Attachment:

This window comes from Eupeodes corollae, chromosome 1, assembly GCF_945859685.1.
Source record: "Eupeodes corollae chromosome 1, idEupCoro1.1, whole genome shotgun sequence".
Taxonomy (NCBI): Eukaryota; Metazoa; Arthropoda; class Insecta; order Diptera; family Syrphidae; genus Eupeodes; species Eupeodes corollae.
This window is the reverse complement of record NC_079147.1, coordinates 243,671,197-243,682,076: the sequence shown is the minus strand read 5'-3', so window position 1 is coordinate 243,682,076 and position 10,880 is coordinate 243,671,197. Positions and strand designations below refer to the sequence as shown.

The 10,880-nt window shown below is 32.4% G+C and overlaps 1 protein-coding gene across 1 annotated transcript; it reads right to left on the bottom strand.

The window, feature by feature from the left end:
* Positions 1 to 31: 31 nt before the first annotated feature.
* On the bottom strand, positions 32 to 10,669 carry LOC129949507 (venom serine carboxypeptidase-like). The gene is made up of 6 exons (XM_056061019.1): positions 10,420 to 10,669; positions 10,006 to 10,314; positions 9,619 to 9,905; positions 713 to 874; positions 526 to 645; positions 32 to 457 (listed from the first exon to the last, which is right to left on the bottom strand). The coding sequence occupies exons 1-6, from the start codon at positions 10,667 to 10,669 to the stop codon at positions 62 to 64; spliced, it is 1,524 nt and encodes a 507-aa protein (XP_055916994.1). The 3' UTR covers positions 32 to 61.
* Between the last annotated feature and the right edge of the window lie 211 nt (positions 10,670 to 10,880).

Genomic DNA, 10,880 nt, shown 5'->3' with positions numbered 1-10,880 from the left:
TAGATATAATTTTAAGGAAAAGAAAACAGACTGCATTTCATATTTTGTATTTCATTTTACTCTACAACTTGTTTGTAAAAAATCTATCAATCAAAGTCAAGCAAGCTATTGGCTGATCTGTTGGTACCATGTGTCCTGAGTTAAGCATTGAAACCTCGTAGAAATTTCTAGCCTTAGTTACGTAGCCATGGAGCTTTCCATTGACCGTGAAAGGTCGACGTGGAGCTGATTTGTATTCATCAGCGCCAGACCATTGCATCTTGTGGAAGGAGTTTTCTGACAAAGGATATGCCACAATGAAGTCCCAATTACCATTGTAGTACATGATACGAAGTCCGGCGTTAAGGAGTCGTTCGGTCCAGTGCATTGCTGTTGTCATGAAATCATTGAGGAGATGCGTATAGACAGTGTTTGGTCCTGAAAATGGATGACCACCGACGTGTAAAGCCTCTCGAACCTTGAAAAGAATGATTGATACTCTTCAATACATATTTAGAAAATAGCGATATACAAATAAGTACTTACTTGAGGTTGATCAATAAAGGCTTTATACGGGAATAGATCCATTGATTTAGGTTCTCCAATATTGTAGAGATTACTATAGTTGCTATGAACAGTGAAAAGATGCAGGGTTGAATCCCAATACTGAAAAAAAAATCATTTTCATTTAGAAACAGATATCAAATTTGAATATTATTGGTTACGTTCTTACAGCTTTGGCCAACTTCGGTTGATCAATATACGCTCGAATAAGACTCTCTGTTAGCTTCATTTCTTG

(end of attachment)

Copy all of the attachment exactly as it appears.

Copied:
This window comes from Eupeodes corollae, chromosome 1, assembly GCF_945859685.1.
Source record: "Eupeodes corollae chromosome 1, idEupCoro1.1, whole genome shotgun sequence".
Taxonomy (NCBI): Eukaryota; Metazoa; Arthropoda; class Insecta; order Diptera; family Syrphidae; genus Eupeodes; species Eupeodes corollae.
This window is the reverse complement of record NC_079147.1, coordinates 243,671,197-243,682,076: the sequence shown is the minus strand read 5'-3', so window position 1 is coordinate 243,682,076 and position 10,880 is coordinate 243,671,197. Positions and strand designations below refer to the sequence as shown.

The 10,880-nt window shown below is 32.4% G+C and overlaps 1 protein-coding gene across 1 annotated transcript; it reads right to left on the bottom strand.

The window, feature by feature from the left end:
* Positions 1 to 31: 31 nt before the first annotated feature.
* On the bottom strand, positions 32 to 10,669 carry LOC129949507 (venom serine carboxypeptidase-like). The gene is made up of 6 exons (XM_056061019.1): positions 10,420 to 10,669; positions 10,006 to 10,314; positions 9,619 to 9,905; positions 713 to 874; positions 526 to 645; positions 32 to 457 (listed from the first exon to the last, which is right to left on the bottom strand). The coding sequence occupies exons 1-6, from the start codon at positions 10,667 to 10,669 to the stop codon at positions 62 to 64; spliced, it is 1,524 nt and encodes a 507-aa protein (XP_055916994.1). The 3' UTR covers positions 32 to 61.
* Between the last annotated feature and the right edge of the window lie 211 nt (positions 10,670 to 10,880).

Genomic DNA, 10,880 nt, shown 5'->3' with positions numbered 1-10,880 from the left:
TAGATATAATTTTAAGGAAAAGAAAACAGACTGCATTTCATATTTTGTATTTCATTTTACTCTACAACTTGTTTGTAAAAAATCTATCAATCAAAGTCAAGCAAGCTATTGGCTGATCTGTTGGTACCATGTGTCCTGAGTTAAGCATTGAAACCTCGTAGAAATTTCTAGCCTTAGTTACGTAGCCATGGAGCTTTCCATTGACCGTGAAAGGTCGACGTGGAGCTGATTTGTATTCATCAGCGCCAGACCATTGCATCTTGTGGAAGGAGTTTTCTGACAAAGGATATGCCACAATGAAGTCCCAATTACCATTGTAGTACATGATACGAAGTCCGGCGTTAAGGAGTCGTTCGGTCCAGTGCATTGCTGTTGTCATGAAATCATTGAGGAGATGCGTATAGACAGTGTTTGGTCCTGAAAATGGATGACCACCGACGTGTAAAGCCTCTCGAACCTTGAAAAGAATGATTGATACTCTTCAATACATATTTAGAAAATAGCGATATACAAATAAGTACTTACTTGAGGTTGATCAATAAAGGCTTTATACGGGAATAGATCCATTGATTTAGGTTCTCCAATATTGTAGAGATTACTATAGTTGCTATGAACAGTGAAAAGATGCAGGGTTGAATCCCAATACTGAAAAAAAAATCATTTTCATTTAGAAACAGATATCAAATTTGAATATTATTGGTTACGTTCTTACAGCTTTGGCCAACTTCGGTTGATCAATATACGCTCGAATAAGACTCTCTGTTAGCTTCATTTCTTG